The smallholder farmers of Oitera Village in the Arusha District of Tanzania have a system of small irrigation canals and receive irrigation water once a week from the government.
But in the heat of the Tanzanian growing season, this schedule put their young crops through a weekly flood and drought cycle, resulting in weak plants and low yields.
With the help of a Feed the Future program to increase agricultural productivity, the 40 members of the farmers' association built a small holding pond in which to store their irrigation water. Now when the water arrives, it is directed into the pond and small portions are siphoned off each day to a drip irrigation system that the farmers installed, ensuring continuous, even moisture for crops throughout the growing season. The pond holds 63 cubic meters of water, enough to irrigate three acres for a week.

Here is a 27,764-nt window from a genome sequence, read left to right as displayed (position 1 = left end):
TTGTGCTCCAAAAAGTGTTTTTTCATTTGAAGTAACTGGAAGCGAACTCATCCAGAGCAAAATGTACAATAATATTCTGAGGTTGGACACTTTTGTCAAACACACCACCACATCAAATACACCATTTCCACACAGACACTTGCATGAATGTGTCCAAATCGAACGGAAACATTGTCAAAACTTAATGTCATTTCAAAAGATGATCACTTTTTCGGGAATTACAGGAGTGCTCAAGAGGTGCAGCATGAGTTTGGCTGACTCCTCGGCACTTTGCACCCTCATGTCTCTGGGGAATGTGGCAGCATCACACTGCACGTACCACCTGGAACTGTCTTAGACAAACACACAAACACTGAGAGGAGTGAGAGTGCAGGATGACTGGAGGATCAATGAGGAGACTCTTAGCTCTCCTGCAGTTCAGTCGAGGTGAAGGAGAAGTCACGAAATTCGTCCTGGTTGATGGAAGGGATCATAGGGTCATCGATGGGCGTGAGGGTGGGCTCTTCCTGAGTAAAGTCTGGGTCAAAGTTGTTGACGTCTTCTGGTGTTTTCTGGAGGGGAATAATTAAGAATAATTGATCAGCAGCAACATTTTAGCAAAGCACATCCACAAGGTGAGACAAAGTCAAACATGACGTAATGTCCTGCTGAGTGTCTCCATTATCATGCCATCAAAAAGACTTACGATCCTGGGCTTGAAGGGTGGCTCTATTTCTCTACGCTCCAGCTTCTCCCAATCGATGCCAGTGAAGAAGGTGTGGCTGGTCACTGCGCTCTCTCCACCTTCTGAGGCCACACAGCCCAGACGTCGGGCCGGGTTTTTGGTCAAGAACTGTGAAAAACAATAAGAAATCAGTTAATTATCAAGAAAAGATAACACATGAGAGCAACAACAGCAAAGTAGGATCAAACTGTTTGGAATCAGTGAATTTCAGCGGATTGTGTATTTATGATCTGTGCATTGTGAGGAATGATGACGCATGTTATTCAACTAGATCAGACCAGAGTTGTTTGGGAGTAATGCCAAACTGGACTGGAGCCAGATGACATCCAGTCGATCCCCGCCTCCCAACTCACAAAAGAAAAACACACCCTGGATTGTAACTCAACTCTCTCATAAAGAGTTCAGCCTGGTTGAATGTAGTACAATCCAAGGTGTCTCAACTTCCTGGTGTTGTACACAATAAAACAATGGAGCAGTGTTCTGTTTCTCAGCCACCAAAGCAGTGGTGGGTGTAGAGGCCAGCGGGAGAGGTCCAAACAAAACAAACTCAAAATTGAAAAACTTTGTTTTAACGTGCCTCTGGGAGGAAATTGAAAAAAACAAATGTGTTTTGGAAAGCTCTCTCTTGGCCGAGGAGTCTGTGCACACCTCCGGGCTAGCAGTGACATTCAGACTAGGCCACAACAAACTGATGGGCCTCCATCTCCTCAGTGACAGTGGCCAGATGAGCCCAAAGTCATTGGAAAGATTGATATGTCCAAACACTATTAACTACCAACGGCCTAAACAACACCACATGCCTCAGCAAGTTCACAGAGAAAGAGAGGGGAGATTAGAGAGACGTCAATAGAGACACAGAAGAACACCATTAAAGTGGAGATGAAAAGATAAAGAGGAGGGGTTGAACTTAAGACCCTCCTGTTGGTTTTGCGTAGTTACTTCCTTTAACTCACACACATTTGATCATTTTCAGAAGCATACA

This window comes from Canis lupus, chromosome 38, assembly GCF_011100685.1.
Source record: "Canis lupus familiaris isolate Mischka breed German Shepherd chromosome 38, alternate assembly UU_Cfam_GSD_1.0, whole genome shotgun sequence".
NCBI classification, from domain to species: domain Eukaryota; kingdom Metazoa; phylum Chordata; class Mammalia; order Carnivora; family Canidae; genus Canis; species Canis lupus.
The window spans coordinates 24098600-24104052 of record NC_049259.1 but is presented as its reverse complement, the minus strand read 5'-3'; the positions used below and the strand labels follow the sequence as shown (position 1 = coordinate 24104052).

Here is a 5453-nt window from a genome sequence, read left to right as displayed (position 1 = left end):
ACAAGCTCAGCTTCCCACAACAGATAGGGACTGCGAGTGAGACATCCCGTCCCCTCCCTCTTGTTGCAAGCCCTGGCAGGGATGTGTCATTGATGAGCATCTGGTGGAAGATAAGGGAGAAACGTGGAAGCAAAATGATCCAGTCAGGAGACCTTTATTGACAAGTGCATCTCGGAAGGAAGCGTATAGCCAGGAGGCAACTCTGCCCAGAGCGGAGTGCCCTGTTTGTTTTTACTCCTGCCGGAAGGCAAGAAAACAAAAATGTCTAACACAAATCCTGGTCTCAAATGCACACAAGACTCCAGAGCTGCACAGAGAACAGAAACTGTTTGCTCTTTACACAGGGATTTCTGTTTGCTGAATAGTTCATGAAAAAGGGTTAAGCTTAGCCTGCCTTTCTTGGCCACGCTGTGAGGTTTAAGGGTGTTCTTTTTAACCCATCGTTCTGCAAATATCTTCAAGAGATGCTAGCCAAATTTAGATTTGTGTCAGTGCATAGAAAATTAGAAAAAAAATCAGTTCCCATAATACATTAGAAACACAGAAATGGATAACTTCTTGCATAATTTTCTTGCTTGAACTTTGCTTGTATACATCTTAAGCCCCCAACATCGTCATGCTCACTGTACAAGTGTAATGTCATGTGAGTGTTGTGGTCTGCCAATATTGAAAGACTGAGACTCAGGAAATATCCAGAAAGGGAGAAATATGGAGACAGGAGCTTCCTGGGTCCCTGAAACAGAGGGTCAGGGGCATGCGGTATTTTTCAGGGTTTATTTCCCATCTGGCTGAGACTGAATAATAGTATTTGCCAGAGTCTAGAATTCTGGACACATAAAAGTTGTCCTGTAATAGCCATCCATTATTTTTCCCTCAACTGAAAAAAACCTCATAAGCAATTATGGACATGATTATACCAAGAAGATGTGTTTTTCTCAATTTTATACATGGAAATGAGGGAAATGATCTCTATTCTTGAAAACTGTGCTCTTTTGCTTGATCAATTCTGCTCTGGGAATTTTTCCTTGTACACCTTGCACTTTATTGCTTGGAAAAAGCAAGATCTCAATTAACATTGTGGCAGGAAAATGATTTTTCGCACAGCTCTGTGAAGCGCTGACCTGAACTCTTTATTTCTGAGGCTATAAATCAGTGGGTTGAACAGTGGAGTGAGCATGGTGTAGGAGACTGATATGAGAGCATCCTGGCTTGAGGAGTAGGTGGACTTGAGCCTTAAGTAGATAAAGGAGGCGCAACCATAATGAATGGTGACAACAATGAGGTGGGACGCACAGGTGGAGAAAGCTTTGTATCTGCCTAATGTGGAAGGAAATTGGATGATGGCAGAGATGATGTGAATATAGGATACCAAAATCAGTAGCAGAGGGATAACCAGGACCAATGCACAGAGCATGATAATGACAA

As part of a comprehensive program that also includes improved approaches to growing seedlings and better spacing of plants, the water storage has helped farmers increase their harvest of onions, cabbage, potatoes and beans. Instead of barely scraping by, last August the farmers harvested 24 tons of vegetables and made a profit of $11,300 from the resulting sales, an impressive outcome in a country where most people live on a little over one dollar a day.